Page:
Some colleagues said that Golden Gate has even higher efficiency. That even with 8 fragments, it is normal for 50-100% of colonies to be perfect. Is that true? Is Golden Gate that perfect?
I’m currently working with those two vectors and need to check them via PCR, but I’ve been unable to find their sequences online so far. If anybody has them I would be really grateful if you can send them to me or direct me to an online source.
Thanks in advance!
I have two sequences from the predicted mRNA sequence (only exons, without intron) and gDNA sequence (with intron). Then, I align the sequences to confirm the position of exon in the DNA sequence. after that, I pick the primers from the exon region and check the specificity on Primer Blast. However, I also design primers only from predicted mRNA without considering the exon region on DNA sequence. Which is more appropriate to use in amplifying full-length genes in the DNA template?
I am currently working on Co-IP of NRIP and MyoD by overexpressing both proteins in HEK293T cell. The question is I cannot get a specific band of MyoD. For my input, I think the protein level is too low to be detected so I will increase the protein amount to run a western blot. However, several bands appear when detected using MyoD antibody after co-IP. The band most likely MyoD is pointed with a blue arrow. Some of my colleagues say it may be endogenous MyoD or protein with similar conformation. Does anyone face a similar situation when working with this protein? or any reference paper suggested for studying this protein. Thank you.
i am new to enzymology and want to study the discipline through history based books (i,e, how was the Kreb's cycle discovered, methods used then, etc). what are your suggestions to achieve this?
better to be from wiley or springer.
Can alpha glucosidase and alpha amylase work at room temperature and at 37*C? If so why? The specifications for these enzymes are that they work at 37*C. But number of papers have modified their protocols 25*C. How can it work at both room temperature and at 37*C?
If protein expression in blood monocytes was low (detected by western blot) and protein level in serum (detected by ELISA) was high? what dose it mean?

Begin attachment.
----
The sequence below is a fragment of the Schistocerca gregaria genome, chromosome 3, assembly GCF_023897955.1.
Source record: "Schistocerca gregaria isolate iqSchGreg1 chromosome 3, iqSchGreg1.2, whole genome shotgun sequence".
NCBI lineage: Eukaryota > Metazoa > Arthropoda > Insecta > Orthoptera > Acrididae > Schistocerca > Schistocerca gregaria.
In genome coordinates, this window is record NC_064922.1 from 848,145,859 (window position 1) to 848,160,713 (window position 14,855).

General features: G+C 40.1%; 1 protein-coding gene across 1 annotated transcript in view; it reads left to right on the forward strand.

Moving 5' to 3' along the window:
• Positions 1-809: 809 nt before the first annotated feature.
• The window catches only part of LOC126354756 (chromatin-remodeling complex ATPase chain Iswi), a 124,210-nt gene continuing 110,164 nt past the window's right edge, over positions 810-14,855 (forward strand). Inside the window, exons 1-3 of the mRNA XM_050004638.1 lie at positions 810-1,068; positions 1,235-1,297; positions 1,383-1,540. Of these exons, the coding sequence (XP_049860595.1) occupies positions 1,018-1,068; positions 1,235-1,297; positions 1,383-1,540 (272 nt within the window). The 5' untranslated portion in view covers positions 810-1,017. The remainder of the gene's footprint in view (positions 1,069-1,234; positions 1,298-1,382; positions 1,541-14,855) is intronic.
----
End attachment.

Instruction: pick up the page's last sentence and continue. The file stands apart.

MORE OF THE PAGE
Note: the protein should not leave the nucleus because it’s a DNA-binding protein.
Please see the attached image for the reference. I have been seeing these cells in the Arabidopsis thaliana seed (post germination) whenever I go for microscopy. The cells are attached to seed coat and they are alive for more than a week.
I did a google search using image and got no relevant results.
I am very curious what are these cells and I will be thankful if could suggest me what is the term used for these cells or any other relevant information.
I am looking for a method to completely remove proteins from plasma without using heat or adding salt ions. I have considered using activated carbon, but I am unsure if this is feasible. Are there any other effective methods for achieving this goal?
What bioinformatics tools are available to help analyze and interpret large-scale molecular data generated from crop research?
Please help me with the SDS-PAGE issue. I cannot see the protein of interest but the dirty dots all over the blots. And the dots are likely to gather around the pore of the gel holder cassette. When I reprobed with GAPDH, I can see the GAPDH blot with these dots still.
I have performed some recombineering protocols and realised that the chances of my plasmid being in a multimeric state are quite high.
I previously designed 7 primer pairs that will produce alternating amplicons of 500 and 700 bp around my recombineered plasmid (which is 35kb) just so that I could get an idea that no weird recombination events occurred when looking at it in a gel.
Anyways, I did the 7 PCR reactions on a control with the original plasmid, and they produced the expected pattern, but when performing it on my miniprep-purified plasmid I was obtaining a lot of bands of all sorts of sizes (larger and shorter than expected amplicon). Funny thing is that these multiple bands seemed to follow the same pattern in all my replicates (different pattern for each primer of course, but same throughout the different colonies tested) which makes me rule out the possibility of salt contaminants affecting primer binding etc. I thought it might be bacterial genomic contamination that was being amplified, so I performed a CsCl-ethidium bromide density gradient to purify it and sent it off for sequencing.
But now Im wondering, would a multimeric plasmid yield multiple bands if amplified with a single pair of primers?
By the way, I can't run it on a gel to assess if it's multimeric because of its large size 35kb, although I am going to ask if anyone at my lab has a pulse field gel electrophoresis just in case.